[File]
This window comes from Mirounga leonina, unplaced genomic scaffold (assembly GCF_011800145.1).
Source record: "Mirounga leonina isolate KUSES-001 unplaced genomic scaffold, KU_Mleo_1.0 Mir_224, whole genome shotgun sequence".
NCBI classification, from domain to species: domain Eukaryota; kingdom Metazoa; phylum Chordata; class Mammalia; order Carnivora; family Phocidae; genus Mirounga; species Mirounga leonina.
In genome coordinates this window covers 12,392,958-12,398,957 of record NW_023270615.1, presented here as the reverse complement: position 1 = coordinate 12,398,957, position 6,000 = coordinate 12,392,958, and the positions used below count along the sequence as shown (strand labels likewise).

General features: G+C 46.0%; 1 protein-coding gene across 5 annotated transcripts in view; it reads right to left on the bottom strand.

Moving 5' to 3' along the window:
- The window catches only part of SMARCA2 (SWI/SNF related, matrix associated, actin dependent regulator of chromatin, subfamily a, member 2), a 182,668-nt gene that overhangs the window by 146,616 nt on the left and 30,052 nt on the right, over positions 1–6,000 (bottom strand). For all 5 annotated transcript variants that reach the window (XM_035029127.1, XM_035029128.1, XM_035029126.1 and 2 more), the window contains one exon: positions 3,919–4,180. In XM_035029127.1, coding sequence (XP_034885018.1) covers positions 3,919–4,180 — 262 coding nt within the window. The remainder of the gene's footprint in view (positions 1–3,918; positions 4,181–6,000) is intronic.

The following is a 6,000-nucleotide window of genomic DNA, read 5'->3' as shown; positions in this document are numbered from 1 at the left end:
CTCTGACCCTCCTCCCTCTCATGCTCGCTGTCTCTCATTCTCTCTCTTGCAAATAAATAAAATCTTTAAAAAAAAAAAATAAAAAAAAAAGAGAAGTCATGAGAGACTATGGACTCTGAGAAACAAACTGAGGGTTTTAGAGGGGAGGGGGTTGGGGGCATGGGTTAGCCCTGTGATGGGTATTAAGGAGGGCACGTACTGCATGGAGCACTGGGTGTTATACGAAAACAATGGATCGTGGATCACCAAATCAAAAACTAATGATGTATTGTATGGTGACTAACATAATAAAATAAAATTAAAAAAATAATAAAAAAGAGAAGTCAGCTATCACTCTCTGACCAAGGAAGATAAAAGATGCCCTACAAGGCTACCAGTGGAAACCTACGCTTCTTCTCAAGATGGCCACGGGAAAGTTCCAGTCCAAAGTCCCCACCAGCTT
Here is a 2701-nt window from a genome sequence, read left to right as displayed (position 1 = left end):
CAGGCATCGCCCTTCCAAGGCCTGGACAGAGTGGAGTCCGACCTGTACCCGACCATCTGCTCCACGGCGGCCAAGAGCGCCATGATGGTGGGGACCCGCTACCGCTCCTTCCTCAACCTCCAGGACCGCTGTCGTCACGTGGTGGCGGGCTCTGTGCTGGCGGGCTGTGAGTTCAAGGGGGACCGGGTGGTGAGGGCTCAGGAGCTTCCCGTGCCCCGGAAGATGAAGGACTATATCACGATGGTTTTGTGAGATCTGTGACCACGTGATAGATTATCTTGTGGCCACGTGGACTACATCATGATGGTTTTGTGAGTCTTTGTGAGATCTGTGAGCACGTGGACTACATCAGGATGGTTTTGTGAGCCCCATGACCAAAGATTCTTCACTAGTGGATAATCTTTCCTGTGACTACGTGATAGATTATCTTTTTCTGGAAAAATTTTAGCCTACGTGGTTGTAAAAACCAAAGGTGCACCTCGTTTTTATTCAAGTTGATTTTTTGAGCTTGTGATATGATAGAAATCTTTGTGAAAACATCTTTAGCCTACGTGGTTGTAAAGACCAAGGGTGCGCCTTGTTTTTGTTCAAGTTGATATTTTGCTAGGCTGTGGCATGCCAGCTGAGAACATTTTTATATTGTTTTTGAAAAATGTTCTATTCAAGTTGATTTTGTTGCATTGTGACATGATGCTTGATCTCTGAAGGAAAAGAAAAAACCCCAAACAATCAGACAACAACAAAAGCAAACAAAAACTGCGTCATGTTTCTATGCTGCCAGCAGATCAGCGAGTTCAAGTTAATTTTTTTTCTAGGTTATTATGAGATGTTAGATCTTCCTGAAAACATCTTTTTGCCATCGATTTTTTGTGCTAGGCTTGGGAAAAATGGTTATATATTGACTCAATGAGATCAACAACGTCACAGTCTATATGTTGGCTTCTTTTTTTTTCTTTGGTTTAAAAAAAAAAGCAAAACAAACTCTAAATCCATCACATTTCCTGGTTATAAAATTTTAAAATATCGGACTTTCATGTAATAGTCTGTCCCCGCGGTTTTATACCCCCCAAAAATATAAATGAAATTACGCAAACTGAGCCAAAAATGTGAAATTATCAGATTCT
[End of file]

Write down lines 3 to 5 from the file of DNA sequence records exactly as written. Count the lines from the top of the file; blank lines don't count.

NCBI classification, from domain to species: domain Eukaryota; kingdom Metazoa; phylum Chordata; class Mammalia; order Carnivora; family Phocidae; genus Mirounga; species Mirounga leonina.
In genome coordinates this window covers 12,392,958-12,398,957 of record NW_023270615.1, presented here as the reverse complement: position 1 = coordinate 12,398,957, position 6,000 = coordinate 12,392,958, and the positions used below count along the sequence as shown (strand labels likewise).

General features: G+C 46.0%; 1 protein-coding gene across 5 annotated transcripts in view; it reads right to left on the bottom strand.